John K. Beatty

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John K. Beatty (born c. 1821), Irish uillean piper.

A native of Drumrany, Ballymore, County Westmeath, Beatty emigrated to the USA in 1839, landing in Brooklyn, New York, where he worked as a bricklayer. By 1860 he had moved to Chicago and was a member of the Illinois militia, being "actively engaged in the commissary department" upon the outbreak of the American Civil War.

"About this time Mr. Beatty commenced his musical studies under the instruction of the veteran piper James Quinn ... A good set of Egan pipes which he owned were laid aside after Billy Taylor of Philadelphia had developed a more powerful instrument. ... With the first returns from a lucrative position, a carte blanche order for a new set of pipes was given Mr. Taylor, and it was on this triumph of the great pipermaker’s art that John K. Beatty so distinguished himself. ... So supreme was he at lilting that on hearing him vocalize a tune in that way, the renowned Taylor said: “Ah, Mr. Beatty, if you could only play it that way you’d be a wonder.” But he cou1dn’t. Neither could anyone else, for such rhythmic staccato was beyond their powers of execution."

"Mr. Beatty’s headlong execution on his superb set of pipes was as much of a surprise to Tarlach Mac Suibhne, the “Donegal Piper,” as was his lilting. After watching his acrobatic performance on the huge instrument for a time, McSweeney remarked quizzically: “Begor, Mr. Beatty, you have a great shower of fingers.” And so he had."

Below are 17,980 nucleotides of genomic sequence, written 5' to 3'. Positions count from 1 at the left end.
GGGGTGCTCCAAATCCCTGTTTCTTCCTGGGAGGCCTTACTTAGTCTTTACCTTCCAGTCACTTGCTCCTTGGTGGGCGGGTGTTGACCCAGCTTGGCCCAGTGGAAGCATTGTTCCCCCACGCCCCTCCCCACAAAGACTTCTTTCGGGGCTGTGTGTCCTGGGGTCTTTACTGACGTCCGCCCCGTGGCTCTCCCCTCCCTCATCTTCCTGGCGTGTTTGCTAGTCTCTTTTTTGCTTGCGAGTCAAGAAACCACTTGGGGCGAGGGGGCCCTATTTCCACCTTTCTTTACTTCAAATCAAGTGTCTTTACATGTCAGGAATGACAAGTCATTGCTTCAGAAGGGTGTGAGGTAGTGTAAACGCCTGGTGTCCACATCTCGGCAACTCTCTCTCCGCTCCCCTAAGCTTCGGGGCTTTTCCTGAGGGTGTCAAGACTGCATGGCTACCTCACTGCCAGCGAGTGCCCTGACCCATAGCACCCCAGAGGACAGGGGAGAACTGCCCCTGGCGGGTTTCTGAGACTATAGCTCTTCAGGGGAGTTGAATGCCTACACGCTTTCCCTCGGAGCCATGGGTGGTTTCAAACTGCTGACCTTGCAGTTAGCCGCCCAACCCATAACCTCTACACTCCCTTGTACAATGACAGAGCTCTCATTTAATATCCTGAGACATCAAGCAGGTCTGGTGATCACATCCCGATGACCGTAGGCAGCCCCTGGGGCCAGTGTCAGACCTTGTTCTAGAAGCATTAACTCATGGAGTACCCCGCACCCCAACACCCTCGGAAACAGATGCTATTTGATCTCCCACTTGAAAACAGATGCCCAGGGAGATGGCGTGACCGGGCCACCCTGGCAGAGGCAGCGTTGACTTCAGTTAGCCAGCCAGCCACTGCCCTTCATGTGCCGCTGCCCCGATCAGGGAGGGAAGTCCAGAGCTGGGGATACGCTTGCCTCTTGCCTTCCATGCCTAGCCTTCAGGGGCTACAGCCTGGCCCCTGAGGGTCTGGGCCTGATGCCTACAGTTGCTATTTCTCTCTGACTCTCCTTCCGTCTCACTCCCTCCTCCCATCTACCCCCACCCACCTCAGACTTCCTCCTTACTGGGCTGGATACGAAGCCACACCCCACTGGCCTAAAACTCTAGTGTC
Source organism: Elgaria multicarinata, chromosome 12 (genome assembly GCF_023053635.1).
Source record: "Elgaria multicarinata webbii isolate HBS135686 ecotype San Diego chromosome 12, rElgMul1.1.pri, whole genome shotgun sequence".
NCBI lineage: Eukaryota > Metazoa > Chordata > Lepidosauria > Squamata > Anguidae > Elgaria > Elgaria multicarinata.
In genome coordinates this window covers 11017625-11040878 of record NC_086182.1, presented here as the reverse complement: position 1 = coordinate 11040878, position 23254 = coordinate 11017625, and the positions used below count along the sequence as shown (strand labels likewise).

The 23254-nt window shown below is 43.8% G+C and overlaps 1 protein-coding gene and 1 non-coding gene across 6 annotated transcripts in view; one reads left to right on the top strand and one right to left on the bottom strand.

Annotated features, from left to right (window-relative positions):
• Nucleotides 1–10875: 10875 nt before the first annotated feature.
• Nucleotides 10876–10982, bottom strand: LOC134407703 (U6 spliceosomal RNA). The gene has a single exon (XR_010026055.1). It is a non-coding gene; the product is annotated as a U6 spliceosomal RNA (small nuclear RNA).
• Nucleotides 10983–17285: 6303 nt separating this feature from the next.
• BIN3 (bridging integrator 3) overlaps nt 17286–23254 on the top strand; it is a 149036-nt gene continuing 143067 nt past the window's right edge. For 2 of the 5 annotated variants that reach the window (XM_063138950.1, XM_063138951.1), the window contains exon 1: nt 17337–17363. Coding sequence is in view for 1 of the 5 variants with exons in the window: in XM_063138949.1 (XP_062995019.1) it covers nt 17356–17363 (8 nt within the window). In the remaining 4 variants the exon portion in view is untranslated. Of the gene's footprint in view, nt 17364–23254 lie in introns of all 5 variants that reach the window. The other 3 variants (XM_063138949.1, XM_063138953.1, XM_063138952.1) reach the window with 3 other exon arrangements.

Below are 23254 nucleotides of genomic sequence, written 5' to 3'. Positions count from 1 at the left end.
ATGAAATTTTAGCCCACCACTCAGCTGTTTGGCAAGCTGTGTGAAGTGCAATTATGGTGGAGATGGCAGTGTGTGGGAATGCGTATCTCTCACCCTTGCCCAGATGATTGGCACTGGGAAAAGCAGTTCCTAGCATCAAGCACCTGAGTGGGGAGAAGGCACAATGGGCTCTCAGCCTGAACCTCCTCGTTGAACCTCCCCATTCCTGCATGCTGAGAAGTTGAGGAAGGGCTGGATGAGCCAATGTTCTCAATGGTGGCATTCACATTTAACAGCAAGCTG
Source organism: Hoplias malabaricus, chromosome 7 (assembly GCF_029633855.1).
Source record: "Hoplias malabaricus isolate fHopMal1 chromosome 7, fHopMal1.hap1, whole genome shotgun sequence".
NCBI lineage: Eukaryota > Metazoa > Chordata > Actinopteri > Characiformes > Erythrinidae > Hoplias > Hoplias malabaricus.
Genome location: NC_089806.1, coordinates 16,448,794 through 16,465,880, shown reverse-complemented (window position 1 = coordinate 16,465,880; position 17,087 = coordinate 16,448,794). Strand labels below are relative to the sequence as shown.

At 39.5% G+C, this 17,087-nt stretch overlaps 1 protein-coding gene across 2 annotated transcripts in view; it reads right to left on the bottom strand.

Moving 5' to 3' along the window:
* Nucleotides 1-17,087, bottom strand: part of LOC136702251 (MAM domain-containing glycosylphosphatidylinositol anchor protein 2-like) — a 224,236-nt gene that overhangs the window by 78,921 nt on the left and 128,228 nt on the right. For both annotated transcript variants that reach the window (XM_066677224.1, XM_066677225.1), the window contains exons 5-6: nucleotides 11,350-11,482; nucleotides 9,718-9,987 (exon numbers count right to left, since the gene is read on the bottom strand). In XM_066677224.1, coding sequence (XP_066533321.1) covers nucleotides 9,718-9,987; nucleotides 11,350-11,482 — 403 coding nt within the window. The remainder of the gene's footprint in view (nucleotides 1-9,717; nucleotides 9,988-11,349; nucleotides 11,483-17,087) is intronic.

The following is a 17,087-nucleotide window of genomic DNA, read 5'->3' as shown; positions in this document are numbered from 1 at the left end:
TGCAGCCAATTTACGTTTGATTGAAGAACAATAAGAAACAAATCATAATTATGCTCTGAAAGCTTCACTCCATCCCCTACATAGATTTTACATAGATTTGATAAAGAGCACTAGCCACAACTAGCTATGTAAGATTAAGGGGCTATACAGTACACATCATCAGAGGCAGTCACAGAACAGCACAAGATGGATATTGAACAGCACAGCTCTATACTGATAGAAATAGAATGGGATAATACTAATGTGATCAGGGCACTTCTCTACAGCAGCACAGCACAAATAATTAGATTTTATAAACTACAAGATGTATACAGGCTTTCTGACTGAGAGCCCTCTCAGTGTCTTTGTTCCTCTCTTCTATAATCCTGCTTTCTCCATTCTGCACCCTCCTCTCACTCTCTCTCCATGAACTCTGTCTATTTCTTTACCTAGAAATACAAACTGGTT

"In the exuberance of his spirits and anxiety to impress his audience with a due sense of his superlative execution, he not infrequently left much to be desired in the way of rhythmic precision, it must be confessed; and if the drones and regulators after a round or two of such strenuosity insisted on disagreeing with the chanter, it must not be regarded as a reflection on the maker, or the conduct of the instrument under milder treatment."

"Like a true bard he composed and sang his own songs, mainly on topical subjects, and had his practice on the pipes been commenced in his youth instead of his manhood, the true spirit of the minstrel so dominant in his character would doubtless have gained him more enduring fame."

By the time Captain O'Neill published his book in 1913, Beatty had grown "enfeebled by age and no longer able to play in the manner described."

See also[edit]

References[edit]

  • Irish Minstrels and Musicians, by Captain Francis O'Neill, Chicago, 1913.

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